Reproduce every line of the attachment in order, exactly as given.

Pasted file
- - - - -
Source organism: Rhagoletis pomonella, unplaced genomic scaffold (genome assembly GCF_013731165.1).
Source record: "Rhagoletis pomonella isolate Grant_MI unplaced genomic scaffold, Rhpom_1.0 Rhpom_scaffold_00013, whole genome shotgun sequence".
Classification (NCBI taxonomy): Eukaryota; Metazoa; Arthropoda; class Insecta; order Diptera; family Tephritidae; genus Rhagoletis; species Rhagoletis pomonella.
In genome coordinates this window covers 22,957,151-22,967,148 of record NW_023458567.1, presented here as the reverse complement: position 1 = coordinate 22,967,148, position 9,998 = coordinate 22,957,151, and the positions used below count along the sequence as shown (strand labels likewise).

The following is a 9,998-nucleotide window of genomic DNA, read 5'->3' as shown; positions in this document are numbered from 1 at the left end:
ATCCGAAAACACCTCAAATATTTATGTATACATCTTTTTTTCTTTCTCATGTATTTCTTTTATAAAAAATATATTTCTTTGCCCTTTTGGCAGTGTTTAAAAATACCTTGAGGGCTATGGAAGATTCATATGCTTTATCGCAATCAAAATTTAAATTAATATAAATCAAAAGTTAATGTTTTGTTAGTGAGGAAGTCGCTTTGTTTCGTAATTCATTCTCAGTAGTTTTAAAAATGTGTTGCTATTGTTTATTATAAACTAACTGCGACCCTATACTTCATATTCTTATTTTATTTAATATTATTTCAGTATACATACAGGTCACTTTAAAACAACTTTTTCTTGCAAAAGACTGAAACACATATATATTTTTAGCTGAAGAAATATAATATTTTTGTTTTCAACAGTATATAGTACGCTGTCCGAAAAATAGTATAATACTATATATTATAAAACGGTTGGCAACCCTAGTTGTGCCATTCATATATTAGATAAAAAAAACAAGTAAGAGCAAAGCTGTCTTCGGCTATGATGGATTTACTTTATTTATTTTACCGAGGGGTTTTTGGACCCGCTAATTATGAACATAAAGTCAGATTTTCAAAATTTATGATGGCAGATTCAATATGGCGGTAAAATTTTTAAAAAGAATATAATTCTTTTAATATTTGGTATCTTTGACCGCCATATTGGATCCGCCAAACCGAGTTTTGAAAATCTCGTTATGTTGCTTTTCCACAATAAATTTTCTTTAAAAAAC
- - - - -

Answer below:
Source organism: Rhagoletis pomonella, unplaced genomic scaffold (genome assembly GCF_013731165.1).
Source record: "Rhagoletis pomonella isolate Grant_MI unplaced genomic scaffold, Rhpom_1.0 Rhpom_scaffold_00013, whole genome shotgun sequence".
Classification (NCBI taxonomy): Eukaryota; Metazoa; Arthropoda; class Insecta; order Diptera; family Tephritidae; genus Rhagoletis; species Rhagoletis pomonella.
In genome coordinates this window covers 22,957,151-22,967,148 of record NW_023458567.1, presented here as the reverse complement: position 1 = coordinate 22,967,148, position 9,998 = coordinate 22,957,151, and the positions used below count along the sequence as shown (strand labels likewise).

The following is a 9,998-nucleotide window of genomic DNA, read 5'->3' as shown; positions in this document are numbered from 1 at the left end:
ATCCGAAAACACCTCAAATATTTATGTATACATCTTTTTTTCTTTCTCATGTATTTCTTTTATAAAAAATATATTTCTTTGCCCTTTTGGCAGTGTTTAAAAATACCTTGAGGGCTATGGAAGATTCATATGCTTTATCGCAATCAAAATTTAAATTAATATAAATCAAAAGTTAATGTTTTGTTAGTGAGGAAGTCGCTTTGTTTCGTAATTCATTCTCAGTAGTTTTAAAAATGTGTTGCTATTGTTTATTATAAACTAACTGCGACCCTATACTTCATATTCTTATTTTATTTAATATTATTTCAGTATACATACAGGTCACTTTAAAACAACTTTTTCTTGCAAAAGACTGAAACACATATATATTTTTAGCTGAAGAAATATAATATTTTTGTTTTCAACAGTATATAGTACGCTGTCCGAAAAATAGTATAATACTATATATTATAAAACGGTTGGCAACCCTAGTTGTGCCATTCATATATTAGATAAAAAAAACAAGTAAGAGCAAAGCTGTCTTCGGCTATGATGGATTTACTTTATTTATTTTACCGAGGGGTTTTTGGACCCGCTAATTATGAACATAAAGTCAGATTTTCAAAATTTATGATGGCAGATTCAATATGGCGGTAAAATTTTTAAAAAGAATATAATTCTTTTAATATTTGGTATCTTTGACCGCCATATTGGATCCGCCAAACCGAGTTTTGAAAATCTCGTTATGTTGCTTTTCCACAATAAATTTTCTTTAAAAAAC